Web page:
Google Astor Piazzolla and you’ll find many diverting YouTube
clips, including one of the composer as soloist in his own Bandoneón
Concerto. Picking items at random one is soon reminded of
the vigour and variety of Piazzolla’s tango-inspired output;
that’s encapsulated in Daniel Rivera’s coruscating account of
Adiós Nonino, which has all the brio I hoped to
hear in these arrangements by Argentine pianist Aquiles Delle-Vigne.
Potential buyers need to be aware this is not a Naxos original,
and was first released on an little-known label some twenty
The recording’s provenance shouldn’t be an issue, and it would
matter even less if the performances were anything special;
but the first of the Cuatro Estaciones Porteñas (Four
Seasons in Buenos Aires) does not bode well. Rhythms are passable,
but the piano sounds most peculiar; this is especially noticeable
in louder passages, where the music is over-damped and diffuse.
Even more distracting is the tendency for notes to crumble at
the edges, not unlike the saturation one associates with cooking-grade
tapes. Moreover, there’s a definite quaver to the piano tone
at times, which is just bizarre. Sadly, the playing itself isn’t
very distinguished either. Indeed, Delle-Vigne is so remote
and his expressive range is so narrow that these individual
seasons simply merge into one.
After such an uncomfortable start I did wonder if the pianist’s
own arrangements would be any better. Perhaps the Balada
para un loco (Ballad of a Madman) would give this recital
a much-needed boost. To some extent it does; Delle-Vigne brings
a degree of wistfulness to the opening bars but thereafter the
music seems to collapse under the weight of its own introspection.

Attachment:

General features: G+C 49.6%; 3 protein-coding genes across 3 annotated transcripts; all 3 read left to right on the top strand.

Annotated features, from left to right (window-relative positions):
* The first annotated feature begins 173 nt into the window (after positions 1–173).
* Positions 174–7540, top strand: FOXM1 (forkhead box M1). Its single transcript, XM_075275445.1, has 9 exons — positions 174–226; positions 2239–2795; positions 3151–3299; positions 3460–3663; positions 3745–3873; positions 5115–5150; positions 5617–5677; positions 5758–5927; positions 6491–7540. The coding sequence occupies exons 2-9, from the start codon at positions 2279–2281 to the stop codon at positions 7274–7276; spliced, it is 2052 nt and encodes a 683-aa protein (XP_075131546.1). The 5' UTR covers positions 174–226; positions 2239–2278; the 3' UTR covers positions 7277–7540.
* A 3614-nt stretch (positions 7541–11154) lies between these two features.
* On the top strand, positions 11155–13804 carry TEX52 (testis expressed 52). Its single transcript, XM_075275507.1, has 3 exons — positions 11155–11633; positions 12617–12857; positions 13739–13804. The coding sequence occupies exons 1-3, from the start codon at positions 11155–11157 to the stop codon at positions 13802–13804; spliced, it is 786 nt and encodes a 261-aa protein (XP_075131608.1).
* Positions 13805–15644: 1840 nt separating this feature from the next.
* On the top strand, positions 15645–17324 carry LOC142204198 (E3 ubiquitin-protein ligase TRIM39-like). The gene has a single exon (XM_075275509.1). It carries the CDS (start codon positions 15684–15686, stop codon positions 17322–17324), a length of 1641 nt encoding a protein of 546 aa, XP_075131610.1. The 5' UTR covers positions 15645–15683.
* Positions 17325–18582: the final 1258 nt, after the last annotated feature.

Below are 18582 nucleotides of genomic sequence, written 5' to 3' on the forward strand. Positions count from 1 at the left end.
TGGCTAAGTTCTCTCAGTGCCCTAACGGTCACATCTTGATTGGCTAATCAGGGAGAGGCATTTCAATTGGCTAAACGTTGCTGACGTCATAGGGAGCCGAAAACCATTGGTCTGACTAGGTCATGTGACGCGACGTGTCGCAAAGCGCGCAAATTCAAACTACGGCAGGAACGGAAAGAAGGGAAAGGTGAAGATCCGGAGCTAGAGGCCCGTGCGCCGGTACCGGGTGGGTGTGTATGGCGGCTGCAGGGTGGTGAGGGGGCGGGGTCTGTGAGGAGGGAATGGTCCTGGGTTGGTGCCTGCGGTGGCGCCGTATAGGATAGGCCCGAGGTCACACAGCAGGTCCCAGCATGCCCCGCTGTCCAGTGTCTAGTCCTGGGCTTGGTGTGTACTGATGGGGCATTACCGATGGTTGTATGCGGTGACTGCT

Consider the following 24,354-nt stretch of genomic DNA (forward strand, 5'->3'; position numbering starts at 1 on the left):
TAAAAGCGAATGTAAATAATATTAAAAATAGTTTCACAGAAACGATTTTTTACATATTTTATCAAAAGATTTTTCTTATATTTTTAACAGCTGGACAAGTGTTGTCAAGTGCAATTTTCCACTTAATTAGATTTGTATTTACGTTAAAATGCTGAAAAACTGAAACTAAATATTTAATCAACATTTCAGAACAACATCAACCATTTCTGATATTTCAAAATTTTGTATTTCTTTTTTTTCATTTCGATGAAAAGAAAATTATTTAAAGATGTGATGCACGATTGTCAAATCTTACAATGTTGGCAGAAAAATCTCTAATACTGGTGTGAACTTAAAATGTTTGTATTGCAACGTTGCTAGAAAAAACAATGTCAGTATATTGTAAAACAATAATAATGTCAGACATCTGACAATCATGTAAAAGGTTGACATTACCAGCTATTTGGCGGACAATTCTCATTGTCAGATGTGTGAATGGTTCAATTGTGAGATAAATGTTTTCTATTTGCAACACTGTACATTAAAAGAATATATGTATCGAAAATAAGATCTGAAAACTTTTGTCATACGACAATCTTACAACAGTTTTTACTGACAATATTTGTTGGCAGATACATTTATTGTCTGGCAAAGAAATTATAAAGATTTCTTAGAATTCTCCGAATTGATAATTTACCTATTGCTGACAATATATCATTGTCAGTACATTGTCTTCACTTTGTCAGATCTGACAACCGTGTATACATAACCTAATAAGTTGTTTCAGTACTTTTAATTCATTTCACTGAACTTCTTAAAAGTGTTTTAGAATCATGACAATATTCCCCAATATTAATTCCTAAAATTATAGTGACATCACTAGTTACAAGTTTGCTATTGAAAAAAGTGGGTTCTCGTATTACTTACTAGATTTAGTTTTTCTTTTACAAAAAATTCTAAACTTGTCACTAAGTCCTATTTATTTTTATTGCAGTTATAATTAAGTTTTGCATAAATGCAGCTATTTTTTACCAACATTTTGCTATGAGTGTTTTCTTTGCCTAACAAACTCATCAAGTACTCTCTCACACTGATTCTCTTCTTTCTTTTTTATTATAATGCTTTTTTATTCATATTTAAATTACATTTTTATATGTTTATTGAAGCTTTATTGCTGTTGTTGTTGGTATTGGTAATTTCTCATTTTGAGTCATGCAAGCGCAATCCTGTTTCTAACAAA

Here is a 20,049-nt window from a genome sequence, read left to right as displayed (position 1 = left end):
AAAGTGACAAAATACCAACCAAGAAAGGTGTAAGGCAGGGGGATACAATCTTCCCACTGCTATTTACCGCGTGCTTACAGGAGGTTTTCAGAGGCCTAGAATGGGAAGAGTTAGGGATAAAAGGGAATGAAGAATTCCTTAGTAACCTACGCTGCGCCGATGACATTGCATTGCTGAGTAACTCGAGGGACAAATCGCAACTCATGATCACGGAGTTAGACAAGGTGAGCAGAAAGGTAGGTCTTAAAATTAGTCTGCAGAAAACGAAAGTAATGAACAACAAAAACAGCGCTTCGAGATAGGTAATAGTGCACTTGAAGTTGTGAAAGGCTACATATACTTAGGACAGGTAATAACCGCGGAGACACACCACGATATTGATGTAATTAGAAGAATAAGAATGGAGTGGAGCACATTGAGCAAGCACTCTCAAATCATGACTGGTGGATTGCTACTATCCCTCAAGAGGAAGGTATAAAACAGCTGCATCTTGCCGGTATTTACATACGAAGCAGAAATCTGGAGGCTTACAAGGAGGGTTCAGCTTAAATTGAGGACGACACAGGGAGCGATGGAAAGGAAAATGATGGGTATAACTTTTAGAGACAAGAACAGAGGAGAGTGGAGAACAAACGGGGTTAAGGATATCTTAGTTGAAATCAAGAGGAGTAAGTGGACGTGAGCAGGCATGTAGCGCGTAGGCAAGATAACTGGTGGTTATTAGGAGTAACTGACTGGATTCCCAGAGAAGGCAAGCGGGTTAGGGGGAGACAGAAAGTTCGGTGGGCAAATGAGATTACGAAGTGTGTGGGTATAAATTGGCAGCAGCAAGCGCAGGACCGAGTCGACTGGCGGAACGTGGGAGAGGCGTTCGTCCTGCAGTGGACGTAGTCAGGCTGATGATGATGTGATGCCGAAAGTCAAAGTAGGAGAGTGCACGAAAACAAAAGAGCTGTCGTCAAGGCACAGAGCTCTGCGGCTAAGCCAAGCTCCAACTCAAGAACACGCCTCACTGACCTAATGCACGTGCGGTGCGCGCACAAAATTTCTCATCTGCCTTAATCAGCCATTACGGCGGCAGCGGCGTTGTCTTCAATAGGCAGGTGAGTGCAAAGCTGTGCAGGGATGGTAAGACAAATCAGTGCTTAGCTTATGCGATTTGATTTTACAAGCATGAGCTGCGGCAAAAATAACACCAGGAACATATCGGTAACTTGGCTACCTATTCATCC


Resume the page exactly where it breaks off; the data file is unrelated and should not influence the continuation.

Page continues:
As for that strange piano sound, it’s as annoying as ever. Not
so much piantao, piantao, piantao (mad. mad, mad) as
dull, dull, dull. And that’s true of the so-called ‘Angel suite’,
where inwardness is replaced by diffidence. That said, there
is more passion and fire in La muerte del ángel (The
Death of the Angel), although it’s short-lived. Fine
if you want to listen with the lights and volume turned low,
but otherwise uninvolving.
The rhythms of Chau Paris (Bye-bye Paris) are
nicely inflected; in fact, it’s one of the more successful and
engaging arrangements thus far, despite Delle-Vigne’s frustrating
aloofness. Oh, if only the playing weren’t so po-faced, and
the portrait of band leader and tanguero Alfredo Gobbi
so drably drawn. As for Piazzolla’s tribute to his late father,
Adiós Nonino (Farewell Nonino), Rivera finds a vein of
pathos here that simply eludes Delle-Vigne. That quality is
also missing from La misma pena (The Same Sadness), although
the perk of Picasso suggests wit and spontaneity are
quite possible. But where are these qualities in the Parisian
cheek of Sentido único (One-way Street)?
Major disappointments are rare, but this is one of them. Hand
on heart, if this were a once-in-a-lifetime recital or an indispensable
archive performance I’d happily ignore the poor sonics; but
it’s neither of those things. Which begs the question: why did
Naxos resurrect it in the first place? Frankly, I’m baffled.
see also reviews by Brian
Reinhart and Bob